Australian news, and some related international items

Jessica Wysser- Submission to Senate – Nuclear power a dangerous distraction from real climate action

To SenateCommittee on Environment and Other Legislation Amendment (Removing Nuclear Energy Prohibitions) Bill 2022 Submission 65

The ban on nuclear power in Australia must remain in place. I support the ban and ask the Senate
Standing Committees to support the continuation of this ban. I am concerned that further nuclear promotion risks delaying the action Australia needs to address the challenges, and maximise the opportunities, of meaningful climate action.

Nuclear power plants are vulnerable to threats which are being exacerbated by climate
change. These include dwindling and warming water sources, sea-level rise, storm damage,
drought, and jelly-fish swarms. Nuclear engineer David Lochbaum states: “You need to solve
global warming for nuclear plants to survive.” Australia does not want or need a nuclear
reactor under these conditions as the country is already affected by climate change and we
can see that it is progressively worsening.

Nuclear power programs have provided cover for numerous weapons programs and an
expansion of nuclear power would worsen the situation. Former US Vice President Al Gore
neatly summarised the problem: “For eight years in the White House, every weaponsproliferation problem we dealt with was connected to a civilian reactor program.

And if we ever got to the point where we wanted to use nuclear reactors to back out a lot of coal … then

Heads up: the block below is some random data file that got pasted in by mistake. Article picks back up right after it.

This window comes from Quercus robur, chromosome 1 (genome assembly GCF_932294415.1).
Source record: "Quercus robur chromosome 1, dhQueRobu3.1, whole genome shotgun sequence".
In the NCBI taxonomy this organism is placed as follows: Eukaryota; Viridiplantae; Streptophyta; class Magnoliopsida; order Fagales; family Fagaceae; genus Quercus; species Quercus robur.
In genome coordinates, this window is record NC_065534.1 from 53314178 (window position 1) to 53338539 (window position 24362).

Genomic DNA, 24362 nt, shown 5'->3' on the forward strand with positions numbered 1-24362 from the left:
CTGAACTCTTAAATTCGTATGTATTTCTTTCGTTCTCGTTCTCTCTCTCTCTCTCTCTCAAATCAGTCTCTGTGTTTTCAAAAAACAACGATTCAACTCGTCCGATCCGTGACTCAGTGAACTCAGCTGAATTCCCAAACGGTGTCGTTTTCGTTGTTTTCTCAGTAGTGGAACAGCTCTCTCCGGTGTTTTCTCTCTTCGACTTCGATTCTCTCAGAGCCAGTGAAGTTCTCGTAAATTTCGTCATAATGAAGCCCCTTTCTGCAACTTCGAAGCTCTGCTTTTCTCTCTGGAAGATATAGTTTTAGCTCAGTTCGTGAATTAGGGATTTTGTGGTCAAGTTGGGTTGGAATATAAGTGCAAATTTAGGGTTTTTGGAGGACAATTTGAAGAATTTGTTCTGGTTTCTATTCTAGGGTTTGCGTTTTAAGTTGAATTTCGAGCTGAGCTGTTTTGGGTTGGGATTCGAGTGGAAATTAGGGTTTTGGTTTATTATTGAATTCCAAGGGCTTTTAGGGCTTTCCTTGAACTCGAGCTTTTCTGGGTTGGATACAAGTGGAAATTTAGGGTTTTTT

we’d have to put them in so many places we’d run that proliferation risk right off the
reasonability scale.”

Nuclear reactors are pre-deployed military or terrorist targets. The
current situation in Ukraine illustrates the risks: electricity supply necessary for reactor
cooling has been repeatedly disrupted by military strikes, posing serious risks of nuclear core
meltdowns. Prior to Russia’s recent attack on Ukraine, there have been numerous military
attacks on nuclear plants. Examples include Israel’s destruction of a research reactor in Iraq in
1981; the United States’ destruction of two smaller research reactors in Iraq in 1991;
attempted military strikes by Iraq and Iran on each other’s nuclear facilities during the 1980 –
88 war; Iraq’s attempted missile strikes on Israel’s nuclear facilities in 1991; and Israel’s
bombing of a suspected nuclear reactor in Syria in 2007.

Having a nuclear reactor opens the country up to the possibility of making Australia a target. Australians would never want or desire this.

Australia needs effective climate action now but nuclear power would slow the transition to a
low-carbon economy. It would increase electricity costs and unnecessarily introduce the
challenges and risks associated with high-level nuclear waste management and the potential
for catastrophic accidents, with profound intergenerational implications for Australians.
Nuclear power is dangerous, expensive, slow and unwanted. Our energy future is renewable
not radioactive.
Thank you for this opportunity to comment.
For the only planet we have


March 20, 2023 - Posted by | AUSTRALIA - NATIONAL, politics

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